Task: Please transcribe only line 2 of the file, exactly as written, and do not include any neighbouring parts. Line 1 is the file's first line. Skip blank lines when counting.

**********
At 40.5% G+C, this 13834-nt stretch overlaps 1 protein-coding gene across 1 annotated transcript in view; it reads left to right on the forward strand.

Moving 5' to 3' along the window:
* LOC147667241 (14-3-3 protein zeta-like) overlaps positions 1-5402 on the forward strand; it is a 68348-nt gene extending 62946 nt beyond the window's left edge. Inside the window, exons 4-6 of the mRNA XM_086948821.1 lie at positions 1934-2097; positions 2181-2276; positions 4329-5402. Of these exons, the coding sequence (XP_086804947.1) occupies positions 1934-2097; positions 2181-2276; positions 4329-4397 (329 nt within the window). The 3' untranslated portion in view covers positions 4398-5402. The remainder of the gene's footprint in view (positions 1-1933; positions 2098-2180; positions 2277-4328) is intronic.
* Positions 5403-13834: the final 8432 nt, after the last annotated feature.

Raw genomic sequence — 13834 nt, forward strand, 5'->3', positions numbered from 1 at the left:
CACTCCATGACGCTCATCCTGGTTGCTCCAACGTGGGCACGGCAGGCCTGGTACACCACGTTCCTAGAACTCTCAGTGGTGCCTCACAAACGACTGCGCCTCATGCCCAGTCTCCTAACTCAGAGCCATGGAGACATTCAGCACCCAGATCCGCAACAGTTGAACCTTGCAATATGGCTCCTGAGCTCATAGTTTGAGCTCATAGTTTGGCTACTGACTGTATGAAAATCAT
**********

Moving 5' to 3' along the window: